The side-effect of this is that any Administrator-enabled programs may only see network mapped drives from the Administrator's point of view. If, when your PC was set up, the mapped drives were created from a standard user account and not the administrator account, these may not be available in drive/file selection lists - although the actual network location should still be usable by browsing the network.
There are three ways to solve this problem:
- Browse for the network location by clicking on Network in the file requester list, then clicking on the PC you wish to connect to, then finally clicking on the shared folder.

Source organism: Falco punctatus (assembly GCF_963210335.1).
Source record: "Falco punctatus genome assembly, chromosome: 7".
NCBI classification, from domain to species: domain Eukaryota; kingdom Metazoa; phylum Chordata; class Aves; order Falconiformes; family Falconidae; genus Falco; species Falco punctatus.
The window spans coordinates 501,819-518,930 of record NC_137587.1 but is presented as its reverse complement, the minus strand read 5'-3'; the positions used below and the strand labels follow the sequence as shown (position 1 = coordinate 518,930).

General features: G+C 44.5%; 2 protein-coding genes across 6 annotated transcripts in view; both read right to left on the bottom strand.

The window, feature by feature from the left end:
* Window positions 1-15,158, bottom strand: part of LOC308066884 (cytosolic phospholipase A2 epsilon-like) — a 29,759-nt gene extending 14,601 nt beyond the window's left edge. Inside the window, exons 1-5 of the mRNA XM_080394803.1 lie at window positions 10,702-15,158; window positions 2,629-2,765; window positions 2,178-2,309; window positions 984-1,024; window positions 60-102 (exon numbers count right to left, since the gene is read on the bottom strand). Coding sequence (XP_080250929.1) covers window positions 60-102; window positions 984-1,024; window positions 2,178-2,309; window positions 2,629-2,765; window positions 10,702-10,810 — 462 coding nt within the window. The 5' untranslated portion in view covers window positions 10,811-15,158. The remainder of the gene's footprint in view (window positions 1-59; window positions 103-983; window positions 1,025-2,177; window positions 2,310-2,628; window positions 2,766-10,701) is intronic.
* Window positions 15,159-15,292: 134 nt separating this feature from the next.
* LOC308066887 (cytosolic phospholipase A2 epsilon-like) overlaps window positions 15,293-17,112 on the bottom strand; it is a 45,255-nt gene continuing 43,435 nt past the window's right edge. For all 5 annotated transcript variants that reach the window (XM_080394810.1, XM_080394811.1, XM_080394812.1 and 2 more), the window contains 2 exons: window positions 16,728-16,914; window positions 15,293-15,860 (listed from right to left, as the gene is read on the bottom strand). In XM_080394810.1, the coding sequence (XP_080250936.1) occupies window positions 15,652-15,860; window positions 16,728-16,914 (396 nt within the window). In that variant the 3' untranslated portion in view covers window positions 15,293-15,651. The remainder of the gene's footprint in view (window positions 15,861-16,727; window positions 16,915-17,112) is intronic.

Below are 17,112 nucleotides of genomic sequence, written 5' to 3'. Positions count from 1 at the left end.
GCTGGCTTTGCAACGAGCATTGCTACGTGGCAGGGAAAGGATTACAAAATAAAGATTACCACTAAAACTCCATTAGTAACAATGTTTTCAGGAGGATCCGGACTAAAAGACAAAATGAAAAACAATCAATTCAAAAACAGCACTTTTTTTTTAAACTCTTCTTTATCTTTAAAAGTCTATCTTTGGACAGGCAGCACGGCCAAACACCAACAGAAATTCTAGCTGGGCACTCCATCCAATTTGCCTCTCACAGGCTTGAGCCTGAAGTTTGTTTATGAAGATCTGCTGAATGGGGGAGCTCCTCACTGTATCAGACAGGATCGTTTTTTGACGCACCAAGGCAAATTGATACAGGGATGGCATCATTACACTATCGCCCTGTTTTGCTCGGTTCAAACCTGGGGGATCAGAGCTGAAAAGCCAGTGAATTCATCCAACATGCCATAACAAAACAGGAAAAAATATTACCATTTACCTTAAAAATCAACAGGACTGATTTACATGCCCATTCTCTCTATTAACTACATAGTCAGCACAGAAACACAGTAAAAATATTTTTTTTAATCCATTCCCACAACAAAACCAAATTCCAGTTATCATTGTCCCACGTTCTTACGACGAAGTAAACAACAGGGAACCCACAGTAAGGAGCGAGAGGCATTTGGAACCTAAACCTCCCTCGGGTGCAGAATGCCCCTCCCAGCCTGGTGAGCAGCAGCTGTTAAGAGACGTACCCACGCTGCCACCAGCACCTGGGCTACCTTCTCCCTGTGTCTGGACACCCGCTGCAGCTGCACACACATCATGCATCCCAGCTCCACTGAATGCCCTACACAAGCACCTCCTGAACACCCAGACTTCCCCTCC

- Map to the drive location from within the file requester dialog itself. You should be able to do this by right-clicking on "Computer" in the dialog, then selecting "Map network drive". Doing this will create the mapped drive with the permissions that your Windows user account already has.
- Add the following line to your registry, then restart the computer. This change will allow administrator-enabled programs to also use the user's mapped drives. You should have your IT engineer review this article and make this change if they decide it is appropriate. Making changes to the registry can have unwanted side-effects if done incorrectly!
At this key:
Create this DWORD:
And assign this Value:
...then restart the PC